Clearest Pictures Yet Of AMD's Next-Gen Fury X
More information continues to be (unofficially) revealed regarding AMD's next generation 'Fury X' GPU ahead of its expected public debut at their E3 press conference. Over the weekend new images were leaked of the card showing it off in all its glory, this time via PC Perspective.
Once again it's striking just how compact the Radeon Fury X is be there appears to have been a few changes since we first saw this cooler design. In contrast to earlier renders the production model has coolant tubes extruding from the rear of the card rather than one side; earlier images indicated tubes connected at the top, presumably ideal for placing the radiator in the rear of the chassis. It's not clear if this will have ramifications on the ideal location for the radiator and fan, but may mean that placing it in the front of the chassis is easier if the top is already occupied with other cooling solutions.
Fury X's radiator and fan assembly is formed to appear as one attractive unit; the fan is outwardly similar to a Scythe Gentle Typhoon, and apparently connected directly to the card rather than a motherboard fan header. Also, both cable and coolant tubes are braided; a boon if you prefer that look in your chassis, and should help with long term durability.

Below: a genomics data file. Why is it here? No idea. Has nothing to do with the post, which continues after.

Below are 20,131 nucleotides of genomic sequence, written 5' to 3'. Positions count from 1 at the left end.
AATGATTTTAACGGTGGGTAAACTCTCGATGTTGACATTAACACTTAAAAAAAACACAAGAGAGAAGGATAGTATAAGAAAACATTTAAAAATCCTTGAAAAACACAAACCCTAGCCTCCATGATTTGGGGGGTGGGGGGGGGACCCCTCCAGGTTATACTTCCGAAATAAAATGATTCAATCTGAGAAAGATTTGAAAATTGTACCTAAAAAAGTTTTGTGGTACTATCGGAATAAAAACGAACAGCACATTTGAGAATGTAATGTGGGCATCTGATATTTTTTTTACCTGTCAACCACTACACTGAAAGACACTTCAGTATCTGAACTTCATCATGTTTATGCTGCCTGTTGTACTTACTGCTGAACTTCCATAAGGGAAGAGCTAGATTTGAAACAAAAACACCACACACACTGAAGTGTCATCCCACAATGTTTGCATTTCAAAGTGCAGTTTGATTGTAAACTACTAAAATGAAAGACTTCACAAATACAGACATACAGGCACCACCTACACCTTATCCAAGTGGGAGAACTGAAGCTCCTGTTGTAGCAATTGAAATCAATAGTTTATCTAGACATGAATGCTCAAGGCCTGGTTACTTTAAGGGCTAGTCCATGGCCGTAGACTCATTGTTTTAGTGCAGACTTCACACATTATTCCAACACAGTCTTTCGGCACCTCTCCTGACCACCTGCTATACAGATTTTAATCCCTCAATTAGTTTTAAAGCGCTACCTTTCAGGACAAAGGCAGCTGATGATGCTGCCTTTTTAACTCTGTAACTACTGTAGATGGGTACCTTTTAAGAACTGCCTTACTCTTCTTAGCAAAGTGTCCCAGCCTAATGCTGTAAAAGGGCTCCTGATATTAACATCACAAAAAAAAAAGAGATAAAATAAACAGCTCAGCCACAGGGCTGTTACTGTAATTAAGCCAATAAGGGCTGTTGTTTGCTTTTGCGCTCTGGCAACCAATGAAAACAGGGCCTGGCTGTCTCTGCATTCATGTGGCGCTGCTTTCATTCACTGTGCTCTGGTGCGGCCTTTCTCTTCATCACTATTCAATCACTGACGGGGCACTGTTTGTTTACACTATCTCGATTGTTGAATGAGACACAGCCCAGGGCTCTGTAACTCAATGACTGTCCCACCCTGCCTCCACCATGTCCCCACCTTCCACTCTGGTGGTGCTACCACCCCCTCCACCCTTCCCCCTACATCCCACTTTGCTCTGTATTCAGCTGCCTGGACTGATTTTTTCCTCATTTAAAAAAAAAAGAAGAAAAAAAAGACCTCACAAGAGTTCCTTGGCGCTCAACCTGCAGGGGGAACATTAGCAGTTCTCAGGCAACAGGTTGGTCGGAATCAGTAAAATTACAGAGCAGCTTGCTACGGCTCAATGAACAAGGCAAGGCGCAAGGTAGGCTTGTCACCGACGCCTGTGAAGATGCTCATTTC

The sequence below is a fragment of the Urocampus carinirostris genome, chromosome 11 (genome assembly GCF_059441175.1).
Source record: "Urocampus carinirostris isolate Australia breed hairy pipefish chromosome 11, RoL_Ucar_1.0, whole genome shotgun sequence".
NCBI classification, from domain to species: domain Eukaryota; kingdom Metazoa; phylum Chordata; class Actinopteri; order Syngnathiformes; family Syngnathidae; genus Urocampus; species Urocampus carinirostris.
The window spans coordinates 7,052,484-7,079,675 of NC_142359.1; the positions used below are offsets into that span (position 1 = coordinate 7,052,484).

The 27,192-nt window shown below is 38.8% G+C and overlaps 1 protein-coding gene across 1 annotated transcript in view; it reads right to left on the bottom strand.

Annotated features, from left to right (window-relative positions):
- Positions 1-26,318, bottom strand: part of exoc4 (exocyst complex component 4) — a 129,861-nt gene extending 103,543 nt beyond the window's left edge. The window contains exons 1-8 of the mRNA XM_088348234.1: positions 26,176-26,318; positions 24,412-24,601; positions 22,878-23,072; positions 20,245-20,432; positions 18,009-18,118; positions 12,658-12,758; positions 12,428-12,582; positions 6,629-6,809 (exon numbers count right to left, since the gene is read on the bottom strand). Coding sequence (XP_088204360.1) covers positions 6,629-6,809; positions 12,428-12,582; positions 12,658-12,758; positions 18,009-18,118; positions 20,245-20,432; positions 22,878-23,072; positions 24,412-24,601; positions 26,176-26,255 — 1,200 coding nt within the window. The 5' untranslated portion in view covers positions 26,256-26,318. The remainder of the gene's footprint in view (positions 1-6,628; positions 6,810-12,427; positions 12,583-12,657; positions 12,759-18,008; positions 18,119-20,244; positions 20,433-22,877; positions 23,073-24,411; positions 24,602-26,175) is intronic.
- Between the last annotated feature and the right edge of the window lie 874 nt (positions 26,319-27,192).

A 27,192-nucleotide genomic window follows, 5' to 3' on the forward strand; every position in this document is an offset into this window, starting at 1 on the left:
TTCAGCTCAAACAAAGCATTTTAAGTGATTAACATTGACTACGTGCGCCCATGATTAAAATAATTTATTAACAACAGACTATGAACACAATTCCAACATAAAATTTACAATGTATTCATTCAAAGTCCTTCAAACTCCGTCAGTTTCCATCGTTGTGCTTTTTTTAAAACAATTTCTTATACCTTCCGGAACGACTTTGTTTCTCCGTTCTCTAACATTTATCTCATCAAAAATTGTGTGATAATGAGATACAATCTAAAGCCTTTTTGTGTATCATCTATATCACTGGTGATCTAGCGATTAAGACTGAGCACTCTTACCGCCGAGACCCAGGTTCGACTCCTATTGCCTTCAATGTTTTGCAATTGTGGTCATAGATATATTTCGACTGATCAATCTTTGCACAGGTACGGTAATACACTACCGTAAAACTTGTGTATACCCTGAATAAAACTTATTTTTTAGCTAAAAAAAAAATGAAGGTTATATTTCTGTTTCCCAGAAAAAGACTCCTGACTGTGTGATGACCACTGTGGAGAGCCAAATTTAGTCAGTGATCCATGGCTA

The Fury-X is powered via two 8-pin PCI-E connectors, supplying as much as 375W if ultimately necessary. This higher than normal requirement could partially be put down to powering a more power-hungry cooling solution than normal, but the GPU itself is not exactly likely to be frugal. Remember that the best information available still places the Fiji GPU as a 28nm part, with none of the power savings that would be available in moving down to a (as-yet unavailable) smaller process node.
Overall this second look at the Fury-X, AMD's upcoming flagship, is promising indeed. It's compact, yet still looks pretty good even when photographed in rather non-ideal conditions. Hopefully it can dispel the spectre the R9 290X's loud reference cooler, even if the GPU core is still likely to remain a toasty customer.
More images and discussion can be found at the source.
SOURCE: PC Perspective